The Deuter Helion 80 ($289) is a cavernous, big-gear hauling wheeled Sherpa for travel on land, air and sea.
How I used it:
- Air travel for a four-day ski trip: Packed ski boots, ski pants, gloves, helmet, goggles, socks, baselayers, usual travel clothes and toiletries. Everything fit but only because I practiced efficient packing (e.g. stuffing socks and undies and jammies inside the boots and helmet). Final weight of bag with gear came within one pound of exceeding the Delta Airlines bag weight limit. Did not carry backpack style.
- Car travel to a remote yurt for five days of Nordic skiing and fatbiking: Packed winter cycling boots (45NRTH Wolvehammers), helmet, winter cycling tights, wool baselayers, puffy down gloves, cycling jacket, balaclava, hydration pack, xc ski boots (classical not skate), xc ski tights, bulky wool ski sweater, wool hat. Barely enough room left over for après fatbike and ski clothes. Thank god for internal compression straps! Had I checked this bag at Delta Airlines they would have laughed me out of the terminal. However, I did have to carry backpack-style because of the expansive snow-covered distance between car and yurt.
- I realized just now that I tested the Helion backwards. I should have carried it backpack-style on the four-day ski trip when it was a hair under fifty pounds.
What I liked
- Mega carrying capacity. At 80 liters it holds a lot of gear while still remaining manageable.
- It’s a roller-duffel with telescoping handle and solid wheels for smooth moving through airports, train stations and such.
- It’s a duffle bag with a hefty grab-handle for hoisting from car trunk, onto airport baggage scale or off a baggage carousel.
- Integrated harness to carry backpack-style and it works well even when humping seventy-five pounds worth of shit for five days of fatbiking and Nordic skiing across a field of snow between car and yurt.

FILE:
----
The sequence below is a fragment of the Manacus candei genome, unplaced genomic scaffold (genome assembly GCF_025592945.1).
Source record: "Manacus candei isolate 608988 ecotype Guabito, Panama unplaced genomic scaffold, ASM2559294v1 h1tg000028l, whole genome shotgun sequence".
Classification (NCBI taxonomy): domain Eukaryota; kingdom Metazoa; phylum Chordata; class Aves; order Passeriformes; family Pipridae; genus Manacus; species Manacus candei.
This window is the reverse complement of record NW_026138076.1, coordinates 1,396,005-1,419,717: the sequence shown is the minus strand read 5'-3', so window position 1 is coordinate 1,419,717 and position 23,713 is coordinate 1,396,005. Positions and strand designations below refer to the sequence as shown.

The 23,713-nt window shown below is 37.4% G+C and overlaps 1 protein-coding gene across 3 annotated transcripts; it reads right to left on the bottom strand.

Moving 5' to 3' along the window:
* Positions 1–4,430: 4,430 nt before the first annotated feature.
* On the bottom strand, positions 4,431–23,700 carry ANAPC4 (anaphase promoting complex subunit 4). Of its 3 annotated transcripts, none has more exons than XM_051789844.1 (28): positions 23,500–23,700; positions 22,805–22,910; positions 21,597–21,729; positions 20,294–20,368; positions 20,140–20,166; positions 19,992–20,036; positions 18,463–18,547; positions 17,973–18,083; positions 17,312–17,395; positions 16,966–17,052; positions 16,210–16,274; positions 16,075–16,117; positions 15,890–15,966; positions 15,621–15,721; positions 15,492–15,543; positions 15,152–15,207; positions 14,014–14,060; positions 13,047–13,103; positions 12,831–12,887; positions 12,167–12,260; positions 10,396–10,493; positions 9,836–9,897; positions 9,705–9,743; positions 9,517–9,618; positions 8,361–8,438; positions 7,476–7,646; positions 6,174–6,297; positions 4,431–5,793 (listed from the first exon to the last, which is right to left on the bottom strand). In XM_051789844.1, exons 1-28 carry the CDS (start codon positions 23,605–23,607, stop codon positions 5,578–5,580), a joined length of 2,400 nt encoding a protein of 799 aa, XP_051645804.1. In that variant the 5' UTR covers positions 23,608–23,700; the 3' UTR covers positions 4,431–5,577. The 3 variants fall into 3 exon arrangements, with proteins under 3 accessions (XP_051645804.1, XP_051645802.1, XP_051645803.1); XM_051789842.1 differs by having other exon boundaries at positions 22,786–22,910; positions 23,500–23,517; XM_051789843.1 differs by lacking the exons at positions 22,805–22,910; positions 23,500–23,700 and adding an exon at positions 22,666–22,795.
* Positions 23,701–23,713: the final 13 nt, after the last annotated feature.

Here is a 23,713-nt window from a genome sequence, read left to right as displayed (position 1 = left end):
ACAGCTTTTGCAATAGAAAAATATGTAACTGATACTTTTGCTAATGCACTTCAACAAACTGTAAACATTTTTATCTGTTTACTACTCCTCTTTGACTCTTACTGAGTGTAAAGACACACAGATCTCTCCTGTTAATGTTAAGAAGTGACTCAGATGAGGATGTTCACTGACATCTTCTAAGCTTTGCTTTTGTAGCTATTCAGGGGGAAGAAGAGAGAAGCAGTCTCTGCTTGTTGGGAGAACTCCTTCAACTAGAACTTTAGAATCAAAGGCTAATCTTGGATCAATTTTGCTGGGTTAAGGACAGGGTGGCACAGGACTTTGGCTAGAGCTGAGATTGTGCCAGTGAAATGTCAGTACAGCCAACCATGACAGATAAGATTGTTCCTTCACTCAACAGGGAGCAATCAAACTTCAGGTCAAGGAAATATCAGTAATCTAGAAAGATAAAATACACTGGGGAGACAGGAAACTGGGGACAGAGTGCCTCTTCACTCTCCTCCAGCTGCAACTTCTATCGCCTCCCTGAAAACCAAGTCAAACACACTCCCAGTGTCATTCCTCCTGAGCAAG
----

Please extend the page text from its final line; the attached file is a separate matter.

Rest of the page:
- Not even the most sadistic and bitter Delta Airlines bag smasher could break its will and spirit.
- Good organization capacity. The Helion has a small exterior pocket and two decent-sized internal mesh zippered pockets for storing smaller personal effects.
What I didn’t like
There’s nothing that I technically “didn’t like” but there are two challenges to be aware of when using the Helion 80 as a backpack and it’s a “chicken or the egg” kind of thing.
- Unzipping the harness compartment is easy (d’uh) but you have to adjust the shoulder straps and hip belt each time because…
- When repacking the harness into the harness compartment you have to un-adjust all your re-adjusted settings so that it lays flat. It’s a bit of dicking around required.
At the end of the day the above 2 points are just nit-picky nuances/necessary evils than an outright dislike. Think of it as trying to re-fold a folded map but on a larger scale. Just takes patience and concentration.
The backpack harness system has an adjustable hip belt and shoulder straps (and both are nicely padded and comfortable) but the harness itself is not adjustable for frame size. It can be used as a backpack in a pinch and for limited distance but you won’t want to hike the AT in this.
I like it. You will too.
This is a Gear Gals recommended piece of gear for the gear closet.